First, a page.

What explains the discrepancy?

Maybe timing.

Zach Lowe of ESPN:

But on June 30, there was no five-year maximum offer for Butler, multiple sources say.

That doesn’t explicitly say the 76ers offered Butler a five-year max earlier, but it intentionally leaves the possibility wide open. After all, when Philadelphia traded for Butler in the final year of his contract, everyone knew he expected a max contract. He said so himself. After early tension, the 76ers still expressed desire to re-sign Butler. As free agency neared, they kept sending those signals.

What changed?

Maybe Philadelphia had second thoughts about paying Butler so much. There are reasonable concerns. But it’d be odd if the 76ers went so far down the road toward re-signing Butler only to reverse course at the last moment because of internal evaluations. That assessment could have been made earlier.

Al Horford unexpectedly became available, and Philadelphia used Butler’s vacated cap space to sign him. With Butler and the capped-out Heat wanting him in Miami, the 76ers also leveraged another good playerJosh Richardson – in a sign-and-trade. Perhaps, once realizing it was an option, Philadelphia just preferred Horford and Richardson to Butler (and retaining J.J. Redick‘s Bird Rights). That’d be simple enough.

Whatever happened, I bet it’s the crux of the secret story Butler recently alluded to.

Nets to wear ‘Bed-Stuy’ jerseys (video)

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Nets forward Kevin Durant said, “The cool thing now is not the Knicks.”

Brooklyn is cool.

So, the Nets are getting more overt about connecting to the image of their borough. After wearing Notorious B.I.G.-inspired uniforms with Coogi-sweater-style trim, Brooklyn is slapping “Bed-Stuy” – the neighborhood brought to mass popularity by Biggie, Jay-Z and others – onto its jerseys.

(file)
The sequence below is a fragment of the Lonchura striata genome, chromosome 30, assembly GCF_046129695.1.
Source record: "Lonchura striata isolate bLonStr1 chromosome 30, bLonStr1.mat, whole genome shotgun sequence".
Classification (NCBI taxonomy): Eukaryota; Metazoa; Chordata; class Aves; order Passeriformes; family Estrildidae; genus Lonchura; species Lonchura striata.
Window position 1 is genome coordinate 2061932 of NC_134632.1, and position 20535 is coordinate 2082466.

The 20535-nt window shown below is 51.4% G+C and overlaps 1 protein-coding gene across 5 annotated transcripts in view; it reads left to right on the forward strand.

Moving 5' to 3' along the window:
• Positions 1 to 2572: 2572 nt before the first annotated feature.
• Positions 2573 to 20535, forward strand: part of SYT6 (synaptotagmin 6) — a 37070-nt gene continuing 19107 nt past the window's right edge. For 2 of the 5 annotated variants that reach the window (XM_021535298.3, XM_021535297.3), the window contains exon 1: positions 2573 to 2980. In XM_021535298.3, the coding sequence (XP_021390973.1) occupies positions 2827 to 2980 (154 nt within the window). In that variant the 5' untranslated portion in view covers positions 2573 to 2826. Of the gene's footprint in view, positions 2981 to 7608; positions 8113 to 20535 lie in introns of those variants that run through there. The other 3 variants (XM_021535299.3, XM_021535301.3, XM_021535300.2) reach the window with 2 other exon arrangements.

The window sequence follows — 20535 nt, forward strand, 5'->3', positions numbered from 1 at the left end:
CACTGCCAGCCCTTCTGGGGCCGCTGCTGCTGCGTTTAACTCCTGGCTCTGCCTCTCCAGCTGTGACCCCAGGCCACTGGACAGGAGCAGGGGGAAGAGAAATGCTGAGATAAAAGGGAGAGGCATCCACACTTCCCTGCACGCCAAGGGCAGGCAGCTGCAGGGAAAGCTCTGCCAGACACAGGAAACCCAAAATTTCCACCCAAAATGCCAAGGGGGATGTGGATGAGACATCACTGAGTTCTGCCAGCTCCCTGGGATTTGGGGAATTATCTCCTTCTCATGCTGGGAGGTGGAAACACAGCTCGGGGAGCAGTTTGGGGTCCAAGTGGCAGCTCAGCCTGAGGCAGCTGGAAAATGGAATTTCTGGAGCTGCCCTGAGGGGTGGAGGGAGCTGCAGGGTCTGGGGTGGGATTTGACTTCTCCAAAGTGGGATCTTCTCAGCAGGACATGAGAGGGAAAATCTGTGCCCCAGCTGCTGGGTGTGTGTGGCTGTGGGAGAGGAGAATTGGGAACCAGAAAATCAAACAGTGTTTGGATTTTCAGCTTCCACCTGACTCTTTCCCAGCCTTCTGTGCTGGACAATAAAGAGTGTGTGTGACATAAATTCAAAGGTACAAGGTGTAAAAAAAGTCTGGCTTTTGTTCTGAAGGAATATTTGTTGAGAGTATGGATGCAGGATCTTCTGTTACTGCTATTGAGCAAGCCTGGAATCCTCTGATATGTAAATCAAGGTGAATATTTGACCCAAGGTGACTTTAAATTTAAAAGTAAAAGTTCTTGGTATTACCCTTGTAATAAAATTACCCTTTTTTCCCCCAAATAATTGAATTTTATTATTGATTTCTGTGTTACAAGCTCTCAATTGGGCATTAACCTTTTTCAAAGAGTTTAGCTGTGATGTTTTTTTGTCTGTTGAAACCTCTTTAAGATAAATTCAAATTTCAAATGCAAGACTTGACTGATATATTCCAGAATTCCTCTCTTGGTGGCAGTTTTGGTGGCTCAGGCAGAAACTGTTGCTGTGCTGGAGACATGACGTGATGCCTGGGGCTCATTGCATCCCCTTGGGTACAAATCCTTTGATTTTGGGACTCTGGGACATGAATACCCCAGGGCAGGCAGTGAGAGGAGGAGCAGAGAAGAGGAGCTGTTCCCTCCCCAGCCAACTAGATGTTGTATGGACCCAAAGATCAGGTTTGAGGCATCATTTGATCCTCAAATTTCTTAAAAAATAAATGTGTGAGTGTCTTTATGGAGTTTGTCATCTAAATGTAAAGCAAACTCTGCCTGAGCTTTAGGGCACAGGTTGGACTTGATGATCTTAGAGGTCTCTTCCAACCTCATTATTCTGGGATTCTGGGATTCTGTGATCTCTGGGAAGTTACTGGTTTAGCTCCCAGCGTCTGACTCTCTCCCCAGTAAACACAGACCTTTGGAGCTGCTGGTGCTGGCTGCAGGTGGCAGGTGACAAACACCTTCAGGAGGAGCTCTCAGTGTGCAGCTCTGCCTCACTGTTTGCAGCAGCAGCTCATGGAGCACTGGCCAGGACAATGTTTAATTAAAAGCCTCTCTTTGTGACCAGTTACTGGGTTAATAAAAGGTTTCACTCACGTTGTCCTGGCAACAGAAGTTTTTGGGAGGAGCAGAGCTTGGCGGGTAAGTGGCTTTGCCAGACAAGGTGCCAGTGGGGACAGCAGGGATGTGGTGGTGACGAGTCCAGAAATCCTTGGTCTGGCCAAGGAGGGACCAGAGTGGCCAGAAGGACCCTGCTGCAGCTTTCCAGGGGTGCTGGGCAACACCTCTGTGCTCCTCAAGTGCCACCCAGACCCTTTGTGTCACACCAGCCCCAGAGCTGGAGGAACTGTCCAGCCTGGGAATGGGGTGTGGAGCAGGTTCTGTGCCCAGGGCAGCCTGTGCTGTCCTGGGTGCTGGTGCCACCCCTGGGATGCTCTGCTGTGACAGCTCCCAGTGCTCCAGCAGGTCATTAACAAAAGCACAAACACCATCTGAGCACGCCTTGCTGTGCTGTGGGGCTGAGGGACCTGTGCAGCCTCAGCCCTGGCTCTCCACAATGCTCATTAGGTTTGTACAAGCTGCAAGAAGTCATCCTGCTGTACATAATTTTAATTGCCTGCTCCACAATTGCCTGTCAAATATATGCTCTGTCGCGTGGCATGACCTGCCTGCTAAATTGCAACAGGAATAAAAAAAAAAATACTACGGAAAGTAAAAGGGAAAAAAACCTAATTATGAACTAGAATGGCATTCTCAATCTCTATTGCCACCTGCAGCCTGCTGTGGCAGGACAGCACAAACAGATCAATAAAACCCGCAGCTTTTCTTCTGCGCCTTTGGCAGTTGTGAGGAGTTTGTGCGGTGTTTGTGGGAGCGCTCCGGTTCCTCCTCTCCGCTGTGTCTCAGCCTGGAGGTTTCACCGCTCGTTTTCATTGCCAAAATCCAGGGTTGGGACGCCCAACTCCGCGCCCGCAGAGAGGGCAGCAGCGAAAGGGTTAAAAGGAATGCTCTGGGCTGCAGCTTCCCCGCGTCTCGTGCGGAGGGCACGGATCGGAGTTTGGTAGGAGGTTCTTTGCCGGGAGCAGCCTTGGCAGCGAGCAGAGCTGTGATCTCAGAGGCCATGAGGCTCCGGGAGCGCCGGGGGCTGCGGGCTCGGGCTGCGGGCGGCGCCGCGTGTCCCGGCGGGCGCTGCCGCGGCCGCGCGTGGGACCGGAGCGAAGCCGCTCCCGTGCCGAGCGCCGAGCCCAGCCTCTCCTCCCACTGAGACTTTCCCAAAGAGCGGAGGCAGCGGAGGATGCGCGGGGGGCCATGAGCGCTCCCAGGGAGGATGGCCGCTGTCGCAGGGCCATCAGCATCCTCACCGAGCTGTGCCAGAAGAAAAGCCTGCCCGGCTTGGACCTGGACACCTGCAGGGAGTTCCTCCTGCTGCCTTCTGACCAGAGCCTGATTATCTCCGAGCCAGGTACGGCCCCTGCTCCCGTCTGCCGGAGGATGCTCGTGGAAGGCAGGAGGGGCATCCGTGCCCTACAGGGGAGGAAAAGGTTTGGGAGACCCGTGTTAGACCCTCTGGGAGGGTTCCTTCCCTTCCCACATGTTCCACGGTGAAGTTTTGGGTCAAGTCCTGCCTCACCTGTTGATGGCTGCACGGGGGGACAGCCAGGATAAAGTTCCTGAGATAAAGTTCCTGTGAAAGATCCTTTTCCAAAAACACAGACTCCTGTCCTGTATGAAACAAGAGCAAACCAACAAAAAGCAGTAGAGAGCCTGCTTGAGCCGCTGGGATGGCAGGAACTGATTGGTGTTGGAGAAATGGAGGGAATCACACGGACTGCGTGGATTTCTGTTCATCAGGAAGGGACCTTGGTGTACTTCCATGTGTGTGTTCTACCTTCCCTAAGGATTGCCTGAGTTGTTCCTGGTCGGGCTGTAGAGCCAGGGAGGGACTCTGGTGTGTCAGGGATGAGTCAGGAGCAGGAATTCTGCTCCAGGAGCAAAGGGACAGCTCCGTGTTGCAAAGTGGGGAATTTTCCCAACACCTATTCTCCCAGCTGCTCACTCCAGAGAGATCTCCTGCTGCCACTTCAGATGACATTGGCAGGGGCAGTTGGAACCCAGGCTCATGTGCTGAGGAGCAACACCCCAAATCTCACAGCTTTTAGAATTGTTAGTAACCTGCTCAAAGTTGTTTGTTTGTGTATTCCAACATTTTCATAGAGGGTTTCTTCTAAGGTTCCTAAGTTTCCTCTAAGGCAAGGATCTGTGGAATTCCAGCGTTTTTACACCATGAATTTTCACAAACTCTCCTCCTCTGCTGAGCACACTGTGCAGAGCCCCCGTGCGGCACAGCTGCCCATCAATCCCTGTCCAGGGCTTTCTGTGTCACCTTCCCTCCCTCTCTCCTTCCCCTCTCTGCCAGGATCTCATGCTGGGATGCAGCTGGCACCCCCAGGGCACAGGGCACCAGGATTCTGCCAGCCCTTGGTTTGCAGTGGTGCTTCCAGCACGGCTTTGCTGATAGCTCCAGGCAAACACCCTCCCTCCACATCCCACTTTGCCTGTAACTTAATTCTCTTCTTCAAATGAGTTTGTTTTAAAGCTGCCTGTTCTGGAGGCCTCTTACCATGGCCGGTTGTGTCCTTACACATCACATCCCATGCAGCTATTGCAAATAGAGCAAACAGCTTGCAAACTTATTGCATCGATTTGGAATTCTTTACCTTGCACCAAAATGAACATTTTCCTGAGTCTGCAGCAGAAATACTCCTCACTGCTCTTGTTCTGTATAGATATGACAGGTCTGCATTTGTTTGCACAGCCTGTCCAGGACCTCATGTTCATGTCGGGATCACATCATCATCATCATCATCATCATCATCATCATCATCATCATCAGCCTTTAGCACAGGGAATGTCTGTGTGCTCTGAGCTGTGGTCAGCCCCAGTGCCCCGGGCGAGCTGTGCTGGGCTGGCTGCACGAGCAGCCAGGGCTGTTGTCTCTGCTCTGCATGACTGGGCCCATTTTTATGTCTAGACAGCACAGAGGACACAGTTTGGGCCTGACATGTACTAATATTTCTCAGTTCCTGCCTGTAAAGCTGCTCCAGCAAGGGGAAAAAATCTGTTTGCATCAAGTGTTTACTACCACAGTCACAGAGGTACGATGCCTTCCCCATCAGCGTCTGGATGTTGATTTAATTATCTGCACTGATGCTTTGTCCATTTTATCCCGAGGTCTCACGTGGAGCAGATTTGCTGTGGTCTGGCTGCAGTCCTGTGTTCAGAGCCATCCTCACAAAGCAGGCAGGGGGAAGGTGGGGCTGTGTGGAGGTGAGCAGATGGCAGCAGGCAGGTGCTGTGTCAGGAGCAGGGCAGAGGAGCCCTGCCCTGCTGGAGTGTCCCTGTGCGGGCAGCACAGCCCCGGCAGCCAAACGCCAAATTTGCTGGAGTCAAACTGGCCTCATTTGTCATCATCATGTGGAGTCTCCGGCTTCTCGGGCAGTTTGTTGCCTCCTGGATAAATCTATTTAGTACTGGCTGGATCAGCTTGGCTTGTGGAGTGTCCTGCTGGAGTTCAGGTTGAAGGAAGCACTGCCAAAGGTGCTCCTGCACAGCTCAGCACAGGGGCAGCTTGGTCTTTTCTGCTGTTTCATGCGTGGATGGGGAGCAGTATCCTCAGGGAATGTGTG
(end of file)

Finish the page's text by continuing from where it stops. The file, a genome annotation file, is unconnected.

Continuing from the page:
Nets:

I can’t decide whether these jerseys are actually cool or trying too hard to be cool.

Also, the Nets apparently aren’t daunted by a Coogi lawsuit.

First non-white player in modern professional basketball, Wat Misaka dies at 95

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SALT LAKE CITY — Wataru “Wat” Misaka, the first non-white player to play in the league that was the predecessor to the NBA, has died. He was 95.

Misaka played three games for the New York Knicks during the 1947-48 season in the Basketball Association of America. He was the league’s first player of of Japanese descent.

A 2008 documentary called “Transcending: The Wat Misaka Story” told the story of what Misaka went through as a trailblazing athlete.

Misaka attended a 2013 Utah Jazz game to watch Jeremy Lin play.

The University of Utah athletic department said in a news release Thursday that Misaka died Wednesday in Salt Lake City. He grew up in Ogden, Utah.

Mikasa was the point guard on the Utah team that won the NCAA Tournament in 1944 and the NIT in 1947.

Reggie Miller reports Zion Williamson to return in mid-December

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If you missed this because Reggie Miller’s color commentary makes you reach for the mute button, nobody would blame you. It’s something we all feel the need to do.

However, doing it Thursday night during the Pelicans’ win over the Suns would have caused you to miss Miller doing some actual reporting on the return of Zion Williamson, saying sources tell him the rookie is on track to return in “mid-December.”

If your first reaction is “I trust Reggie Miller’s reporting as much as the Weekly World News” you would generally be correct.

But in this case we may want to listen. First, Miller does talk to GMs, coaches, and front office types. Second, what he says fits the already established timeline for Williamson’s return from knee surgery, which was “around or before Christmas.” This is not breaking news so much as a confirmation of what we already know.

Williamson certainly makes the Pelicans more dynamic, more athletic, plus much more entertaining and watchable. The sooner we get him back on the court, the better for all of us.